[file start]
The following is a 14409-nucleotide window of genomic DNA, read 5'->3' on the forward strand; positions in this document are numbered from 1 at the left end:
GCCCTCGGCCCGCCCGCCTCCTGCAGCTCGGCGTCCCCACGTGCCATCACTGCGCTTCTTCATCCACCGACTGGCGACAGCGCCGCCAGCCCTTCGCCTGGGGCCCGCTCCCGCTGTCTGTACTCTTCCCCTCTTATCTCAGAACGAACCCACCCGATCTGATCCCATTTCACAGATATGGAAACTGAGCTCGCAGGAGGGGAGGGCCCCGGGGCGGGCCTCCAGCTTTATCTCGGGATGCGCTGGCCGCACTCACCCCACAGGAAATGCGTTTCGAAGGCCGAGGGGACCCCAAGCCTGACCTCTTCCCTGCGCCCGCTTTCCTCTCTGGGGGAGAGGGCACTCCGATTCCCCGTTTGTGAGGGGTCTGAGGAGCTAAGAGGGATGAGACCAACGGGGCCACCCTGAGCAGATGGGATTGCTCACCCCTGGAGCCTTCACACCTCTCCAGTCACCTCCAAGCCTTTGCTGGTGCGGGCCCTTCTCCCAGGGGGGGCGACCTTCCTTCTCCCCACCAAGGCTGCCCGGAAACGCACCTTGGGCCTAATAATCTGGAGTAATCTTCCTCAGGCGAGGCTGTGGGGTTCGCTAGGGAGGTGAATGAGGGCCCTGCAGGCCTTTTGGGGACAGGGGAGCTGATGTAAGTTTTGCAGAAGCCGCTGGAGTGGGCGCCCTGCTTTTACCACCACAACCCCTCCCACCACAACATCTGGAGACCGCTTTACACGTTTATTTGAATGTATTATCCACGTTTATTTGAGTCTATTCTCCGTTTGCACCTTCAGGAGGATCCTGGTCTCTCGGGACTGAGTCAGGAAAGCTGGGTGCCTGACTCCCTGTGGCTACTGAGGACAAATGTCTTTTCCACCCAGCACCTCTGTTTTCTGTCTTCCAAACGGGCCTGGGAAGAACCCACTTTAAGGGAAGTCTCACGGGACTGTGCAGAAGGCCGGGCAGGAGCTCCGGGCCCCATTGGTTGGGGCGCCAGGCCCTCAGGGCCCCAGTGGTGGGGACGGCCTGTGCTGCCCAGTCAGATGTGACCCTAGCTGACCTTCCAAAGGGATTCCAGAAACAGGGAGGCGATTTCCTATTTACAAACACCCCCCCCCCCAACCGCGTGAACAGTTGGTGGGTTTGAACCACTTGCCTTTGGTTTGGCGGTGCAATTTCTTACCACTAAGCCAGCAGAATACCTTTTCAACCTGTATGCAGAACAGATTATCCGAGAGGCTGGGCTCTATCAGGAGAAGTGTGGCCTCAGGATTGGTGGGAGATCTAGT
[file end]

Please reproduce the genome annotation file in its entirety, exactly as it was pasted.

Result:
The following is a 14409-nucleotide window of genomic DNA, read 5'->3' on the forward strand; positions in this document are numbered from 1 at the left end:
GCCCTCGGCCCGCCCGCCTCCTGCAGCTCGGCGTCCCCACGTGCCATCACTGCGCTTCTTCATCCACCGACTGGCGACAGCGCCGCCAGCCCTTCGCCTGGGGCCCGCTCCCGCTGTCTGTACTCTTCCCCTCTTATCTCAGAACGAACCCACCCGATCTGATCCCATTTCACAGATATGGAAACTGAGCTCGCAGGAGGGGAGGGCCCCGGGGCGGGCCTCCAGCTTTATCTCGGGATGCGCTGGCCGCACTCACCCCACAGGAAATGCGTTTCGAAGGCCGAGGGGACCCCAAGCCTGACCTCTTCCCTGCGCCCGCTTTCCTCTCTGGGGGAGAGGGCACTCCGATTCCCCGTTTGTGAGGGGTCTGAGGAGCTAAGAGGGATGAGACCAACGGGGCCACCCTGAGCAGATGGGATTGCTCACCCCTGGAGCCTTCACACCTCTCCAGTCACCTCCAAGCCTTTGCTGGTGCGGGCCCTTCTCCCAGGGGGGGCGACCTTCCTTCTCCCCACCAAGGCTGCCCGGAAACGCACCTTGGGCCTAATAATCTGGAGTAATCTTCCTCAGGCGAGGCTGTGGGGTTCGCTAGGGAGGTGAATGAGGGCCCTGCAGGCCTTTTGGGGACAGGGGAGCTGATGTAAGTTTTGCAGAAGCCGCTGGAGTGGGCGCCCTGCTTTTACCACCACAACCCCTCCCACCACAACATCTGGAGACCGCTTTACACGTTTATTTGAATGTATTATCCACGTTTATTTGAGTCTATTCTCCGTTTGCACCTTCAGGAGGATCCTGGTCTCTCGGGACTGAGTCAGGAAAGCTGGGTGCCTGACTCCCTGTGGCTACTGAGGACAAATGTCTTTTCCACCCAGCACCTCTGTTTTCTGTCTTCCAAACGGGCCTGGGAAGAACCCACTTTAAGGGAAGTCTCACGGGACTGTGCAGAAGGCCGGGCAGGAGCTCCGGGCCCCATTGGTTGGGGCGCCAGGCCCTCAGGGCCCCAGTGGTGGGGACGGCCTGTGCTGCCCAGTCAGATGTGACCCTAGCTGACCTTCCAAAGGGATTCCAGAAACAGGGAGGCGATTTCCTATTTACAAACACCCCCCCCCCCAACCGCGTGAACAGTTGGTGGGTTTGAACCACTTGCCTTTGGTTTGGCGGTGCAATTTCTTACCACTAAGCCAGCAGAATACCTTTTCAACCTGTATGCAGAACAGATTATCCGAGAGGCTGGGCTCTATCAGGAGAAGTGTGGCCTCAGGATTGGTGGGAGATCTAGT